Not Quite Finished Yet, But... (formatted) (5, Informative)

ImustDIE (689509) | more than 6 years ago | (#22124096)

Very sorry for double posting, but I checked the wrong formatting box on the previous post.

This post is a little misleading. Perl 6 is not done, this isn't a 'Perl 6 release'. It's just another Parrot release, with the neat feature that you can finally run a perl 6 binary instead of going through the parrot one. This, by itself, is nothing major. The main reason for this post is to publicize the great amount of progress Perl 6 and Parrot have made, particularly within the last few months. And by publicizing that, to hopefully get more people involved.

If you're interested in running Perl 6 now, check out www.pugscode.org -- Audrey's compiler is still further along than the official 'Rakudo' one (although it shouldn't be for too much longer ;-). However, this is still great news to Perl fans. I'm not a contributor, but I do subscribe to the parrot mailing list; the fact that the real Perl 6 interpreter (although incomplete) is finally underway and making great progress, and the momentum that comes with that, is exciting.

Even if you're not a Perl fan, the Parrot bits should still be quite interesting to anyone that enjoys language implementation. The PCT (Parrot Compiler Toolkit) is maturing nicely and many languages have working interpreters/compilers (to various levels of completion) using it. The amazing thing about it is the sheer speed that you can get a working language together. Rakudo is built on top of NQP (not-quite-perl6) -- a subset of perl 6 built in a matter of (a very few) weeks. And it's important to keep in mind that while Perl 6 is the star of the show for Parrot, Parrot is being designed to fit all dynamic languages; so don't be scared off because you think Parrot is too Perlish. I regularly see posts on the mailing list helping to make Parrot friendlier for other languages (particularly TCL) as people develop using parrot.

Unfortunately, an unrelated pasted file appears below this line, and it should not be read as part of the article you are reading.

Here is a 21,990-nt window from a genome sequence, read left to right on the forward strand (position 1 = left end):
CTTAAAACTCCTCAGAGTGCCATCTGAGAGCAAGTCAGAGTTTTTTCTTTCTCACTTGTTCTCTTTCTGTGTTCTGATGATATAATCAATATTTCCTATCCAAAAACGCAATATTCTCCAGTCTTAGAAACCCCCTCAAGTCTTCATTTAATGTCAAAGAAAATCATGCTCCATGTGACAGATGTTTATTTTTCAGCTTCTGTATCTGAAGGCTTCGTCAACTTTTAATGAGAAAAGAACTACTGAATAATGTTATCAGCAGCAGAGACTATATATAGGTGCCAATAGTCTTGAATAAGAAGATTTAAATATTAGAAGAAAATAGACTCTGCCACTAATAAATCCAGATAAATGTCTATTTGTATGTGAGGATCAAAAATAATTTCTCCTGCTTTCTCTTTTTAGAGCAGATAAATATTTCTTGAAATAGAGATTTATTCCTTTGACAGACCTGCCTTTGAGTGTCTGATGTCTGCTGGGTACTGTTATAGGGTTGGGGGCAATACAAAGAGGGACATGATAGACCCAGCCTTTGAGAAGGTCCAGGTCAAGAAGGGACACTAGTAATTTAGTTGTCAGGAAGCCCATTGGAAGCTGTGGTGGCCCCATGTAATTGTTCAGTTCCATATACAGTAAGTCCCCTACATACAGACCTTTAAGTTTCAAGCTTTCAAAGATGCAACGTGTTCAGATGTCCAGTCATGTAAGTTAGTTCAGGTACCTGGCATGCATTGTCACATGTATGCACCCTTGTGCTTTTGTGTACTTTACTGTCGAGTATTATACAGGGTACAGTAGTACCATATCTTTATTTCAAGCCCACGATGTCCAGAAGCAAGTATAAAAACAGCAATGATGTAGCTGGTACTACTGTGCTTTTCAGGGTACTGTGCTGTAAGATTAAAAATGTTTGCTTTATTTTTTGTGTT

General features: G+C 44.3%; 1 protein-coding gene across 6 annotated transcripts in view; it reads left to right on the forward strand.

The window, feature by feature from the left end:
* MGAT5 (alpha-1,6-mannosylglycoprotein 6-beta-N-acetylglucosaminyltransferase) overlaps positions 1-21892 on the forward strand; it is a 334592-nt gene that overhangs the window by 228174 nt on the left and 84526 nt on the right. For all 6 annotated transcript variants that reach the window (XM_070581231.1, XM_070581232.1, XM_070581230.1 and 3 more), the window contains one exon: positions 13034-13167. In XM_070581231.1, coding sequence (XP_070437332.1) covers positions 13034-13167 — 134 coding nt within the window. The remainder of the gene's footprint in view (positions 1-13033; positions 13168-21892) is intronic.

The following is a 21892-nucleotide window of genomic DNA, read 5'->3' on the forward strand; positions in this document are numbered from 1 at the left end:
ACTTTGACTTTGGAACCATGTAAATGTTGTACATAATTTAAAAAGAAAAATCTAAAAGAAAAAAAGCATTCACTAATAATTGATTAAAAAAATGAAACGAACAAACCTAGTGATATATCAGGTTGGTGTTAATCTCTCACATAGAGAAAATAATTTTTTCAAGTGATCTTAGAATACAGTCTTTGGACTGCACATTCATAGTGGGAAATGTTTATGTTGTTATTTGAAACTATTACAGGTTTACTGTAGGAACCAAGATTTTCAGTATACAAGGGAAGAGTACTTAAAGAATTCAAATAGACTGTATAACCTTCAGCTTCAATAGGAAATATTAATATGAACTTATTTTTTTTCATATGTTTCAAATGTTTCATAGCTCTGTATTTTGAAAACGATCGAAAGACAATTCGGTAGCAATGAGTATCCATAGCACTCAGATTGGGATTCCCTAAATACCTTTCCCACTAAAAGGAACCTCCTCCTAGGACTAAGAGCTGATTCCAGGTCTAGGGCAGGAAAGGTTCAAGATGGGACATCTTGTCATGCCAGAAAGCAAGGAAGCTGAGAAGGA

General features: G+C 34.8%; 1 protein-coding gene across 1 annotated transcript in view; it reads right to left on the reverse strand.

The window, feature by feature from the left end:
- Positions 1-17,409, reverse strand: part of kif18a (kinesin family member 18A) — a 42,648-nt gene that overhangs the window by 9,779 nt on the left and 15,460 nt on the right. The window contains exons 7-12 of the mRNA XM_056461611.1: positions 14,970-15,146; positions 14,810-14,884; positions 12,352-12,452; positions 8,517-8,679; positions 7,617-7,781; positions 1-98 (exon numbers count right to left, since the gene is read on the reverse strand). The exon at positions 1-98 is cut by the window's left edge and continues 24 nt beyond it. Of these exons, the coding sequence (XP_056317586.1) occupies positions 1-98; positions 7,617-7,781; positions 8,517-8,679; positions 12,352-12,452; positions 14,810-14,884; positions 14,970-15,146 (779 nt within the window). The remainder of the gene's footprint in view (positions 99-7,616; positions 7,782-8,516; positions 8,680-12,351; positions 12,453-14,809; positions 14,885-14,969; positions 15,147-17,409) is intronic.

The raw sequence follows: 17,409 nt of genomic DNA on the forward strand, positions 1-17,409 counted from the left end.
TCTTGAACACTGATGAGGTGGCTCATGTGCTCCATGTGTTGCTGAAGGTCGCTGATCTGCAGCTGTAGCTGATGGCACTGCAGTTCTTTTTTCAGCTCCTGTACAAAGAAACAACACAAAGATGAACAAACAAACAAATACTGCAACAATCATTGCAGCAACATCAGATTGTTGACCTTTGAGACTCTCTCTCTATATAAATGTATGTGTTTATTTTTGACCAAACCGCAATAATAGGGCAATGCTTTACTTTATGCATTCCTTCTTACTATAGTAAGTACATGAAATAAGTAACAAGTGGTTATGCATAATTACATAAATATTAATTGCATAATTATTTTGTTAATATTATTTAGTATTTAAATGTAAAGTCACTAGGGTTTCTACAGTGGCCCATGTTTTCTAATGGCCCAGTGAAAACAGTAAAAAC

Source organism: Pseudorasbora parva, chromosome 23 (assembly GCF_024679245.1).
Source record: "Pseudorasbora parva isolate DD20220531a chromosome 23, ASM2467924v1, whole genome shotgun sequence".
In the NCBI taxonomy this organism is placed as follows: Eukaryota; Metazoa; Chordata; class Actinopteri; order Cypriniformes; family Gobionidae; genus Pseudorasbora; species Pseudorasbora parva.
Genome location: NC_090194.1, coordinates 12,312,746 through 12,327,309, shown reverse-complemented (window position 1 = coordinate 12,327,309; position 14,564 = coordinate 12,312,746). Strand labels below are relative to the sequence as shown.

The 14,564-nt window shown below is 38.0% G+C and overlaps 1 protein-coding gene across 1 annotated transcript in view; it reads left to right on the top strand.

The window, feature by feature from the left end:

For open source fans, I think Parrot is our best bet for a VM to give .NET a fight (although feel free to reply with other suggestions, I don't keep up with too many others ;-).

Re:Not Quite Finished Yet, But... (formatted) (1)

dkf (304284) | more than 6 years ago | (#22124914)

I regularly see posts on the mailing list helping to make Parrot friendlier for other languages (particularly TCL) as people develop using parrot.
Interesting, especially as I don't follow ParTcl (Tcl on Parrot) closely. Care to point us to any performance figures? A comparison of the speed of Perl5 with this release of Perl6-on-Parrot would also be interesting, since Perl5 is a reasonably well-known quantity.

And before anyone else points this out, yes, I do know that all benchmarks are misleading. Those of us who are language developers are allowed to use them despite their flaws.

*rubs hands together* (1)

bgibby9 (614547) | more than 6 years ago | (#22124106)

man...this is gonna be awesome! Kudos to everyone who's contributing to making my preferred language so much better! Live long and Perl on!

To all the detractors (4, Informative)

Evets (629327) | more than 6 years ago | (#22124354)

I'm not sure why anybody is up in arms about a Perl6 release date. It takes a long time to get done. That's the way the world works. This isn't a platform with a fixed set of requirements, a predictable user base, and limited scalability requirements.

People have been arguing for who knows how long about syntax. At some point the argument has to end and someone has to implement that syntax. It's not an easy thing to bring either of these points to conclusion.

Parrot is register based, not stack based. Perl has been developed using Haskell, and eventually it will come to the point where perl can be compiled with itself. These are monumental tasks for volunteer workers pursuing some pretty hefty goals for the sake of pursuing them.

Pugs [pugscode.org] has been working for quite some time already, and its an easy transition for anybody already familiar with perl.

I can see criticizing the project because it's hard for a newbie to figure out how to help, or criticizing the syntax in favor of ruby/python/etc, or criticizing performance (although both Perl6 and Parrot perform very well IMO), but criticizing the time it has taken to build? Get off your high horse and go build your next big Web 2.0 script that can do anything as long as you have less than 100 daily visitors.